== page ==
Also, when the songwriters bring a song, do they dictate parts to everyone? I did this for many years, but in the past few years I've found that it was more exciting if I left everyone to their own devices as far as writing their own parts (it helps to have bandmates whose tastes and ears you trust, of course)...it's led to far more interesting arrangements and a more cohesive sound in the band.
     
    P-oddz likes this.
  4. mellowinman

    mellowinman Free Man

    Oct 19, 2011
    Minneapolis
    One of my biggest complaints about modern music is how bands are "genre-oriented," and focus their songwriting to a certain "style." My favorite albums, by Queen, The Beatles, even Led Zeppelin had a lot of variety of styles, owned by the band. Collaborations between disparate songwriters can be fantastic, and albums that do "sort of a blues thing" followed by "a straight ahead rocker," followed by "our dance song" can be wonderful, as well. The industry doesn't seem to like that type of variety, but my ears sure do.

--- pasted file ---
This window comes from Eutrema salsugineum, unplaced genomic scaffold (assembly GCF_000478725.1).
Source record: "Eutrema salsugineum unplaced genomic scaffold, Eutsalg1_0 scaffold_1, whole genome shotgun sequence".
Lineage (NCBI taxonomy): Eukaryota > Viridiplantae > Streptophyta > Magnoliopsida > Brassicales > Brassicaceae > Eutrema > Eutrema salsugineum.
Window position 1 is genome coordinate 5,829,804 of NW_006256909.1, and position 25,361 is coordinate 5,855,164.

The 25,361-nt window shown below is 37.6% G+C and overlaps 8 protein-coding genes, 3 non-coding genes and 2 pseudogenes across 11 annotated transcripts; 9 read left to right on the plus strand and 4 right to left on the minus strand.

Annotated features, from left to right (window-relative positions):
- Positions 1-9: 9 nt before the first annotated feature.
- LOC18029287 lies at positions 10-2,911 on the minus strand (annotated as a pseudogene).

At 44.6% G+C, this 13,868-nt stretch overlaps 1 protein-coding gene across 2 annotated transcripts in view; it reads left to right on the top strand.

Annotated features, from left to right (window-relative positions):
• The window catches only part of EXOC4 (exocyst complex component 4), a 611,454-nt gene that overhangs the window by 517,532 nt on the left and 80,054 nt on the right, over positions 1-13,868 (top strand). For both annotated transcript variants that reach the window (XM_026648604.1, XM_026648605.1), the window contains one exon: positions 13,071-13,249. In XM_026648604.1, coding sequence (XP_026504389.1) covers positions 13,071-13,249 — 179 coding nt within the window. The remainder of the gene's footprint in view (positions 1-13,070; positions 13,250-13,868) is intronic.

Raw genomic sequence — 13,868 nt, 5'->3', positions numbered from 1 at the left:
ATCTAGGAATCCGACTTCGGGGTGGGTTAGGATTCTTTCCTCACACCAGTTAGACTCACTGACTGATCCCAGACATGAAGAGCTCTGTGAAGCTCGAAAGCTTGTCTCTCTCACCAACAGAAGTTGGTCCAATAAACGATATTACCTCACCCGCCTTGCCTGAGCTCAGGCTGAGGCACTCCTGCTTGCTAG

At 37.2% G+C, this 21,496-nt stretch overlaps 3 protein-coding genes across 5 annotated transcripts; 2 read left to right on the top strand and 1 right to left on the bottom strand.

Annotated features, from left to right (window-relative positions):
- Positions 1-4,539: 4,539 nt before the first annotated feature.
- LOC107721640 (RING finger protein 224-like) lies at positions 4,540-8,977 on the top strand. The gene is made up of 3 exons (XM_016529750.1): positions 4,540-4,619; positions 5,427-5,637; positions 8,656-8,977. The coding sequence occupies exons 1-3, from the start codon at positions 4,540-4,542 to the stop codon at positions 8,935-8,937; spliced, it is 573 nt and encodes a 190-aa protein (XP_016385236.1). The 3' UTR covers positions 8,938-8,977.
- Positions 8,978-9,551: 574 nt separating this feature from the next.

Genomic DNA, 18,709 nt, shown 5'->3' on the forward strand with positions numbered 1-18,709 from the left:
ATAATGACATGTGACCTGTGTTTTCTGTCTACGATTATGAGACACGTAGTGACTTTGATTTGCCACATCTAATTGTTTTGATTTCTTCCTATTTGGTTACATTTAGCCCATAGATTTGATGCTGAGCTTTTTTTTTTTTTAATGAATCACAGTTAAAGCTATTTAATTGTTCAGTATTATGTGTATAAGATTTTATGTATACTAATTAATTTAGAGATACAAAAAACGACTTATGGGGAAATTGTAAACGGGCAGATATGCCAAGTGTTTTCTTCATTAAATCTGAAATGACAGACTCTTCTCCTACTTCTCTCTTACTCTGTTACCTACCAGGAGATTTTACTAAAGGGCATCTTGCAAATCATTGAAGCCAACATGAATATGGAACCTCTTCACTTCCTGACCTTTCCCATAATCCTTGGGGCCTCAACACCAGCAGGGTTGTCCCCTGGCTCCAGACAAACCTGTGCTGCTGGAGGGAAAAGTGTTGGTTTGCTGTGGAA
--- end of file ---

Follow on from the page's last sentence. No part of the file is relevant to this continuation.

tbz and KenHR like this.
  5. hennessybass

    hennessybass Supporting Member

    Oct 11, 2008
    Houston, TX
    My band has the same situation. Two guitar players and one keyboard player who are all writers and singers. They all write songs, and just bring them to the band, and we play them. Each guy takes the lead vocals on his own song, and the other guys sing back up / harmony. Some guys have a few songs, some guys write a lot of songs, and we pick and play the good ones that we all like. All three guys also pick covers that they do, and those have a huge range in style and quantity. All three guys have different styles, but they all sound like our band, because, well, it's our band playing them.